Teaching the Critical Vocabulary of the Common Core: 55 Words That Make or Break Student Understanding

Teaching the Critical Vocabulary of the Common Core: 55 Words That Make or Break Student Understanding

Teaching the Critical Vocabulary of the Common Core: 55 Words That Make or Break Student Understanding

Teaching the Critical Vocabulary of the Common Core: 55 Words That Make or Break Student Understanding

Synopsis

Your students may recognize words like determine, analyze, and distinguish, but do they understand these words well enough to quickly and completely answer a standardized test question? For example, can they respond to a question that says " determine the point of view of John Adams in his Letter on Thomas Jefferson' and analyze how he distinguishes his position from an alternative approach articulated by Thomas Jefferson"?

Students from kindergarten to 12th grade can learn to compare and contrast, to describe and explain, if they are taught these words explicitly. Marilee Sprenger has curated a list of the critical words students must know to be successful with the Common Core State Standards and any other standardized assessment they encounter.

Fun strategies such as jingles, movements, and graphic organizers will engage students and make learning these critical words enjoyable and effective. Learning the critical vocabulary will help your students with testing and college and career readiness, and will equip them with confidence in reading, writing, and speaking.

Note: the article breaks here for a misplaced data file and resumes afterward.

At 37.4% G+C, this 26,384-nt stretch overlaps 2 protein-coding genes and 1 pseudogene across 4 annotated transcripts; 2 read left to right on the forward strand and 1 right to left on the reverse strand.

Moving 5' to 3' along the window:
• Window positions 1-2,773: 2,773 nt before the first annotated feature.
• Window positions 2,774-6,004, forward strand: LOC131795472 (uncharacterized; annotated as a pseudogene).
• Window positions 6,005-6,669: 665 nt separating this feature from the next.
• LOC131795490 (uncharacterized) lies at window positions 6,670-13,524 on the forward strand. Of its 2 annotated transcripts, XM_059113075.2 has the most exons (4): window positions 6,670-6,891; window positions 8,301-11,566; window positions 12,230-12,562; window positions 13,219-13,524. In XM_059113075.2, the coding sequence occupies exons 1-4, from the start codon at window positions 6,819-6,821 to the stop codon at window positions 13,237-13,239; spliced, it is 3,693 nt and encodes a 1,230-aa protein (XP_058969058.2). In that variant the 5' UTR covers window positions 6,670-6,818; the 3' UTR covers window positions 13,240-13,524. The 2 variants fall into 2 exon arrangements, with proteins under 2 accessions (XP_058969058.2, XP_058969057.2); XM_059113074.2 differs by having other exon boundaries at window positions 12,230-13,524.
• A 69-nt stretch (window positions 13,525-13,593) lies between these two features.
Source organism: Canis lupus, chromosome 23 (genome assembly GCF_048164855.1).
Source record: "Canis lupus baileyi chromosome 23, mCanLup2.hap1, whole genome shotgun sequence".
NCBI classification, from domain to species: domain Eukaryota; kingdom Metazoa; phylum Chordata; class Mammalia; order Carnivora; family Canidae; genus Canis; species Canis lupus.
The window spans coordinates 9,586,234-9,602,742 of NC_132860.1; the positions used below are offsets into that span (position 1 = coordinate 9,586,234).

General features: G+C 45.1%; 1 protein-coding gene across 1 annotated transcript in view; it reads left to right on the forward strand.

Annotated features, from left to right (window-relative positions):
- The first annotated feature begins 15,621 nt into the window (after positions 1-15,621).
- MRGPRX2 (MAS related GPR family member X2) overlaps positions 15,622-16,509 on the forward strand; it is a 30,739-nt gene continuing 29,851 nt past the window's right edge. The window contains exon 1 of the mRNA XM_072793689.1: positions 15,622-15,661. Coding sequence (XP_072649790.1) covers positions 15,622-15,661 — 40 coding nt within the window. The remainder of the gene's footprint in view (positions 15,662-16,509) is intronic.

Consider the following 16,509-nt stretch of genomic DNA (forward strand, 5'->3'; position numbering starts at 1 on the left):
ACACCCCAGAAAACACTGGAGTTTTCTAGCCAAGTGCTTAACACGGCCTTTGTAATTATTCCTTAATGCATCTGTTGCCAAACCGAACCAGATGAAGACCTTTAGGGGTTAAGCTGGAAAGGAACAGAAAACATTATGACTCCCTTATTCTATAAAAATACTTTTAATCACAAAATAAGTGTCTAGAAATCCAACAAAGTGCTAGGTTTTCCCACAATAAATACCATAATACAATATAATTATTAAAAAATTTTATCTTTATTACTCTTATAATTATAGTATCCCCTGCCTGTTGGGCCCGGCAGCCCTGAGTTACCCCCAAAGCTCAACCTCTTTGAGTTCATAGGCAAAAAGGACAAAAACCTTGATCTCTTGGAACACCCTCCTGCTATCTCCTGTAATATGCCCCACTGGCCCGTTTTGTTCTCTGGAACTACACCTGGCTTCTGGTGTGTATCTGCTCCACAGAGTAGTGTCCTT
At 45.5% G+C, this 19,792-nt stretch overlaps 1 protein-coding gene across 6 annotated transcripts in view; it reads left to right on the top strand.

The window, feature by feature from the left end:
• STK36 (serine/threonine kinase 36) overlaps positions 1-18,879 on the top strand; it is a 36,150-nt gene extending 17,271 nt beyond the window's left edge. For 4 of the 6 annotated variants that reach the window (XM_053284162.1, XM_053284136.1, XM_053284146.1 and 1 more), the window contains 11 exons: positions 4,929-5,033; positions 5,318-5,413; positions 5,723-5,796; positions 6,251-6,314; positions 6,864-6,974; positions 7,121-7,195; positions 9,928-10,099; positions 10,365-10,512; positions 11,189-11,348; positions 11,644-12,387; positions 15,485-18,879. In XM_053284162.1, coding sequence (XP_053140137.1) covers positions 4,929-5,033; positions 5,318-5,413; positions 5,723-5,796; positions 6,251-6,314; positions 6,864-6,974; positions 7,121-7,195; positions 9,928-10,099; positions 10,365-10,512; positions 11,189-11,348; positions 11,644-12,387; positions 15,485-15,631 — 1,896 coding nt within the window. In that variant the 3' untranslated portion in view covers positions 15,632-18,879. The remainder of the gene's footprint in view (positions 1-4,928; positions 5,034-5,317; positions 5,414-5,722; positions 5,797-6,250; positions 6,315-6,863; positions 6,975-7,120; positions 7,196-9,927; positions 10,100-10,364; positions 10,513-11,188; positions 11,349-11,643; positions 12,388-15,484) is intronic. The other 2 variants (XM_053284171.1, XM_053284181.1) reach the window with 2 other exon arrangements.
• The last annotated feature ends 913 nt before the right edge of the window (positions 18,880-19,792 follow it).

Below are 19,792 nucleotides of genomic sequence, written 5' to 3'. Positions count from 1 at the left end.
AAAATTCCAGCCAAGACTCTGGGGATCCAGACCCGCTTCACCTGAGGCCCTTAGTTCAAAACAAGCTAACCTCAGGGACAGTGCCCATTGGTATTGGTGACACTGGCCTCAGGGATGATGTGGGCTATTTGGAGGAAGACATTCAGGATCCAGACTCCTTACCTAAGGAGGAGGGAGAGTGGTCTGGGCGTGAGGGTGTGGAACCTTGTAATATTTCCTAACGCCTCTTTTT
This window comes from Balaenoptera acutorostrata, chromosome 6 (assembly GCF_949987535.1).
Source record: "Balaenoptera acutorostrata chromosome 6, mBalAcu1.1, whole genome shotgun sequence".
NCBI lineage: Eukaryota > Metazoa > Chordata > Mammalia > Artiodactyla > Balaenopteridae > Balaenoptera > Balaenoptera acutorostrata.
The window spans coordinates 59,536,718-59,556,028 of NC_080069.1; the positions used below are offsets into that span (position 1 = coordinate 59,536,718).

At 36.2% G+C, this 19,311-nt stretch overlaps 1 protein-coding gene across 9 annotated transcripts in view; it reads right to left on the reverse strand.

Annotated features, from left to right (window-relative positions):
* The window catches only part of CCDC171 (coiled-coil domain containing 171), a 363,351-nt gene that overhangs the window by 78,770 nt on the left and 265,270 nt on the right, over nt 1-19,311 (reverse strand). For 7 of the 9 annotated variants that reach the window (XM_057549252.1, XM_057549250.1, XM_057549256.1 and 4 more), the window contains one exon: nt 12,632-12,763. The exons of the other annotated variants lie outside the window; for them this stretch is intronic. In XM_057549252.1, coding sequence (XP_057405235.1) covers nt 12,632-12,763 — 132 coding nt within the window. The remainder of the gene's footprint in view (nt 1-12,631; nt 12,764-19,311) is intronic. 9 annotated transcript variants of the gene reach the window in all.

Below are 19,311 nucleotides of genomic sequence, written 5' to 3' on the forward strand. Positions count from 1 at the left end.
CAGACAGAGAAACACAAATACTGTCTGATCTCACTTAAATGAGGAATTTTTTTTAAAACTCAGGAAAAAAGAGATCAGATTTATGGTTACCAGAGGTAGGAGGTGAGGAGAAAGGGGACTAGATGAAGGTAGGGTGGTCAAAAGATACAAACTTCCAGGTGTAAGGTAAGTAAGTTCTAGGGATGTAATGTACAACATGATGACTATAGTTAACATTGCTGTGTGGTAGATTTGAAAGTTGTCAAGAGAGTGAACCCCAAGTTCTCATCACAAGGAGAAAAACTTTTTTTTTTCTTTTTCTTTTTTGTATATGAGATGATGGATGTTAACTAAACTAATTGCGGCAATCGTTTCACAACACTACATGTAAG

Marilee Sprenger is also the author of How to Teach So Students Remember, Learning and Memory, and Brain-Based Teaching in the Digital Age.

Excerpt

With the adoption of the Common Core State Standards (CCSS) by most states, there has been a sense of urgency for some educators and a sense of impending doom for others. As the tension grows for all, I looked for a place to start making the brain what I call “core compatible.” Neuroscience research has provided us with information that has been translated into classroom practice. We now know how to help most students.

For the past several years, I have been sharing the research that suggests that standardized tests are based on the vocabulary of the standards. We discuss the 85 percent conclusion (the idea that 85 percent of test scores are based on how well students know the vocabulary of the standards) that Marzano (Tileston, 2011) and others have researched. The teachers were much like my students, nodding that they knew this information and confirming that they were teaching the vocabulary. As a result, I assumed that they were using this exciting bit of knowledge to jumpstart their students to success. But why were test scores dismal at so many schools? Just as I would believe those nods and yeses from the kids, I believed the teachers as well. And the truth is, we do teach much of the vocabulary, but we do not teach it well enough. After all, who does not ask students to analyze, compare, or summarize? As I think about my own classrooms, I realize that with some students who were less familiar with terms like these, I would break them down for them as I cruised the room to help when I saw confusion on their . . .

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